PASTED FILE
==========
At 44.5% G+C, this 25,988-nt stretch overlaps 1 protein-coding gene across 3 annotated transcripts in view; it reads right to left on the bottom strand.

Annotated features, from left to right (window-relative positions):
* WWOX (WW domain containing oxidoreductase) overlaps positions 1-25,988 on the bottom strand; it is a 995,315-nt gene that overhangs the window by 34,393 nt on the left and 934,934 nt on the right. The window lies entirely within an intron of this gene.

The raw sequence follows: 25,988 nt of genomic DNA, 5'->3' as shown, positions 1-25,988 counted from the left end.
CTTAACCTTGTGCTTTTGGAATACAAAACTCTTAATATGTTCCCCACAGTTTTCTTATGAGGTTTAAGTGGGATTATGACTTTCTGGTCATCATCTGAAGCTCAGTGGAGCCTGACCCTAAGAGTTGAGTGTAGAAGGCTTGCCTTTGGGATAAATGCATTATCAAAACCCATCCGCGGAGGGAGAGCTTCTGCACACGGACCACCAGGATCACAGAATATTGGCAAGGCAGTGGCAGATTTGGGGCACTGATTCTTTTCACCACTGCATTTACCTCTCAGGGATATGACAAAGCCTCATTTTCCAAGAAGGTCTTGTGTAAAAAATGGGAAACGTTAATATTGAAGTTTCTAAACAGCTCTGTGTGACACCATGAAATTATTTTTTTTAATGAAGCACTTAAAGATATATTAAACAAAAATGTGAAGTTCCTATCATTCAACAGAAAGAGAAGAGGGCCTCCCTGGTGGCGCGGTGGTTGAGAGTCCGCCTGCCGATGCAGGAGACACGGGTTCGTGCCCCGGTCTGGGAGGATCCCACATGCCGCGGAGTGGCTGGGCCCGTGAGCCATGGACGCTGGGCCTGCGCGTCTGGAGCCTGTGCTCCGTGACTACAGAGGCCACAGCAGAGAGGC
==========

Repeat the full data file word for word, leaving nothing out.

At 44.5% G+C, this 25,988-nt stretch overlaps 1 protein-coding gene across 3 annotated transcripts in view; it reads right to left on the bottom strand.

Annotated features, from left to right (window-relative positions):
* WWOX (WW domain containing oxidoreductase) overlaps positions 1-25,988 on the bottom strand; it is a 995,315-nt gene that overhangs the window by 34,393 nt on the left and 934,934 nt on the right. The window lies entirely within an intron of this gene.

The raw sequence follows: 25,988 nt of genomic DNA, 5'->3' as shown, positions 1-25,988 counted from the left end.
CTTAACCTTGTGCTTTTGGAATACAAAACTCTTAATATGTTCCCCACAGTTTTCTTATGAGGTTTAAGTGGGATTATGACTTTCTGGTCATCATCTGAAGCTCAGTGGAGCCTGACCCTAAGAGTTGAGTGTAGAAGGCTTGCCTTTGGGATAAATGCATTATCAAAACCCATCCGCGGAGGGAGAGCTTCTGCACACGGACCACCAGGATCACAGAATATTGGCAAGGCAGTGGCAGATTTGGGGCACTGATTCTTTTCACCACTGCATTTACCTCTCAGGGATATGACAAAGCCTCATTTTCCAAGAAGGTCTTGTGTAAAAAATGGGAAACGTTAATATTGAAGTTTCTAAACAGCTCTGTGTGACACCATGAAATTATTTTTTTTAATGAAGCACTTAAAGATATATTAAACAAAAATGTGAAGTTCCTATCATTCAACAGAAAGAGAAGAGGGCCTCCCTGGTGGCGCGGTGGTTGAGAGTCCGCCTGCCGATGCAGGAGACACGGGTTCGTGCCCCGGTCTGGGAGGATCCCACATGCCGCGGAGTGGCTGGGCCCGTGAGCCATGGACGCTGGGCCTGCGCGTCTGGAGCCTGTGCTCCGTGACTACAGAGGCCACAGCAGAGAGGC